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The Harvard band began to play, and a packed crowd at Blodgett pool cheered as attacker Aisha Price’s sixth and final goal pulled the Crimson within two near the end of the fourth quarter.
But it was too little, too late for the women’s water polo team to pull off the comeback victory, and Harvard fell, 12-10, to Brown on senior night, which honored co-captains Price and 2-meter defender Elise Molnar.
The Crimson (13-10, 2-1 CWPA) was down 6-4 after two quarters, but a 3-0 run by the Bears (13-13, 3-2) coming out of halftime pushed Brown’s lead to 9-4. Price cut the lead to four going into the fourth before handing out one of her two assists on the night to freshman attacker Yoshi Anderson, who trimmed the deficit to three goals.
After two quick points for the Bears, back-to-back goals from freshman attacker Charlotte Hendrix kept Harvard within striking distance as time wound down.
“We started playing defense better [in the fourth quarter],” Crimson coach Ted Minnis said. “We started working a little harder in every phase on the defensive end of the pool, and that led to easy goals for us on the other end.”
Two more goals from Price gave Harvard five points in the fourth, while the Crimson’s defense limited Brown to just three goals in the quarter.
“I think it was a matter of finding our desire,” Price said. “I don’t think it was anything strategic as much as all of us wanting to come back, and that was what we tried to do.”
Price carried the offensive burden for Harvard in the first half, scoring three of the Crimson’s four goals. A lunging save by sophomore goalie Ariel Dukes prevented a power play conversion for the Bears as time expired in the second stanza, but Harvard still faced a two-goal deficit going into the second half.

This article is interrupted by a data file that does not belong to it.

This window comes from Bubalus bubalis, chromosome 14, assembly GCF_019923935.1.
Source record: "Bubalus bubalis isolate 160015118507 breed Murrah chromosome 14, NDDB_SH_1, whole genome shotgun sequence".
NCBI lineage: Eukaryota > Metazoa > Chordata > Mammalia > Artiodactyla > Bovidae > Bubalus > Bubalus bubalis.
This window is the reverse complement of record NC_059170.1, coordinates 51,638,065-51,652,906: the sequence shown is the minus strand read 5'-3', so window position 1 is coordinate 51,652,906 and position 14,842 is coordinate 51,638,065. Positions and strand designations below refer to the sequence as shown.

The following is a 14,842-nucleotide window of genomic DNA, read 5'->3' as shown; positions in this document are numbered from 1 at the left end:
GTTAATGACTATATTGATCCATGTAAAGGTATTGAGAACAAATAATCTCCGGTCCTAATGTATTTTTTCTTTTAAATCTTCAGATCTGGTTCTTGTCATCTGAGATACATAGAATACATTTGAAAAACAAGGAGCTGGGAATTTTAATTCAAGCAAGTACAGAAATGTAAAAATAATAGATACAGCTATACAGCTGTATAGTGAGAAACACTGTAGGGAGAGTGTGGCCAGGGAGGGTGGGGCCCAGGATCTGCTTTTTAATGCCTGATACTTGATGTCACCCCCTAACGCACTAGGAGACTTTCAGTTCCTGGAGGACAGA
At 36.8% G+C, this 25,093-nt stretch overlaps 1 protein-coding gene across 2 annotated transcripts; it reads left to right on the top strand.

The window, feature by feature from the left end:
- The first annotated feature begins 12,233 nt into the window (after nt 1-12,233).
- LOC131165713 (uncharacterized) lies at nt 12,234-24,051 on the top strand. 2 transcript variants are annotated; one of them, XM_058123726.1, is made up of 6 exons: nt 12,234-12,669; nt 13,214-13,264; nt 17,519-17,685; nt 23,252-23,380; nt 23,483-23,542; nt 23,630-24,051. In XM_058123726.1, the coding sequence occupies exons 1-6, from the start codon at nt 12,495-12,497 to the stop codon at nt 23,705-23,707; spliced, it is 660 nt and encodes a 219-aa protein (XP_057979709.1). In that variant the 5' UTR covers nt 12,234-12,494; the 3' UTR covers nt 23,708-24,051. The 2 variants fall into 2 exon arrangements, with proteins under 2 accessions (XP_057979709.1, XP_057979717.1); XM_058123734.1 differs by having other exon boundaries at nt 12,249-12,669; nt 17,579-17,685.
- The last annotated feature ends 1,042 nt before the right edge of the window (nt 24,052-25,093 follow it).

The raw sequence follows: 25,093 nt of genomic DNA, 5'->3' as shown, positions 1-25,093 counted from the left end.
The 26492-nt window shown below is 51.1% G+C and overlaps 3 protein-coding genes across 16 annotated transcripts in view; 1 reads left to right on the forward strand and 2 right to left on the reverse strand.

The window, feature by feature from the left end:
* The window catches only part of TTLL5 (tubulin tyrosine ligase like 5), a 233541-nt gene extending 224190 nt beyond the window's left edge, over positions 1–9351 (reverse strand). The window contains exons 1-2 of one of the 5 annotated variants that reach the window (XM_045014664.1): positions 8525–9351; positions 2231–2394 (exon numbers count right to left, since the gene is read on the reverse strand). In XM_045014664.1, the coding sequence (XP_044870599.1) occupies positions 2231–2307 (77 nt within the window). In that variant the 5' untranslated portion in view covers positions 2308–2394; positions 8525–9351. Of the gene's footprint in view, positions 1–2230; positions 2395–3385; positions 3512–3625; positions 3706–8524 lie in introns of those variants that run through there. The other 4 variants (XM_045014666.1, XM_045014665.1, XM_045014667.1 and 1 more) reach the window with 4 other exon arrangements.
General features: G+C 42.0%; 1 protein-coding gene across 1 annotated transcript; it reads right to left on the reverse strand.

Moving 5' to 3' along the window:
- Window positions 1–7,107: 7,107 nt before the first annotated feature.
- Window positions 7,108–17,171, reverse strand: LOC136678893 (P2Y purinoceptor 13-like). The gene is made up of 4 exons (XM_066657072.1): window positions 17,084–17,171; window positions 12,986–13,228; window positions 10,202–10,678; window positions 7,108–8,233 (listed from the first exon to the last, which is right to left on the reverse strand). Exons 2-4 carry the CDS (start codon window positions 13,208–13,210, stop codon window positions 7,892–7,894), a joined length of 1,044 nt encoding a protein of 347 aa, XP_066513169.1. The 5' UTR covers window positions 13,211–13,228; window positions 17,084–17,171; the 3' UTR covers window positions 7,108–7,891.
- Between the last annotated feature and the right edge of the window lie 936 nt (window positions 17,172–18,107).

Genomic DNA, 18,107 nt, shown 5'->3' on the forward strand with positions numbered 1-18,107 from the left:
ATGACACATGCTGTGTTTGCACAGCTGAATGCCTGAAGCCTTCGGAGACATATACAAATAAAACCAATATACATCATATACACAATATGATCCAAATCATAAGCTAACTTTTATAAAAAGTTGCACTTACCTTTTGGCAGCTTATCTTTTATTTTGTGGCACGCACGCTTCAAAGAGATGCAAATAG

“I thought we got pretty timid in the middle of the first and into the second quarter,” Minnis said. “We let them get a little run, and so we had to play catch up the rest of the way, which is tough.”
Brown tightened its defense in the third quarter, allowing only one goal in the eight-minute period, as the Crimson struggled to adjust.
“It is always hard to lose at home,” Price said. “While I am disappointed with the loss, I think we still showed a lot of heart with the way we played. I was enjoying every minute I got to play in my last game in this pool, so even though it was a loss, it is still definitely a memorable game.”
In her senior season, Price leads the team in every statistical category with 57 goals, 34 assists, and 51 takeaways. Price—who is also a midfielder on the women’s soccer team—received the Rookie of the Year award after her 2010 season. To start her junior year, the attacker had 11 hat tricks in her first 21 games and finished with 64 goals, 24 assists, and 54 steals.
Molnar was named to the all-division second teams as a freshman and a junior, and has 22 goals, 21 assists, and 28 steals so far this year.
Minnis said Price’s and Molnar’s final home game served as a time to reflect on his three years of coaching the two senior captains.
“I am proud of both of my seniors,” Minnis said. “When I started here they were my first sophomore class, and they have gone all three years with me. They really bought in from day one with what I wanted to do and how we wanted to play. I am just really proud of them and everything they have done for our program. We are really going to miss their leadership next year.”
Playing in front of a home crowd for the first time since early February, Harvard honored Price and Molnar with a pregame ceremony that included Price’s sister Shayna—a junior attacker on the team—and Molnar’s mother. With four regular season games left, Wednesday night marked the last time the Crimson will be at home during conference play.
“The crowd was great,” Price said. “I think this is the first time I have played here with the band, and it was great that Harvard showed some love to our small sport. We really appreciated it. There was a lot of hype for this game with the student rewards, the band, and all of our friends coming and it was just an awesome night.”
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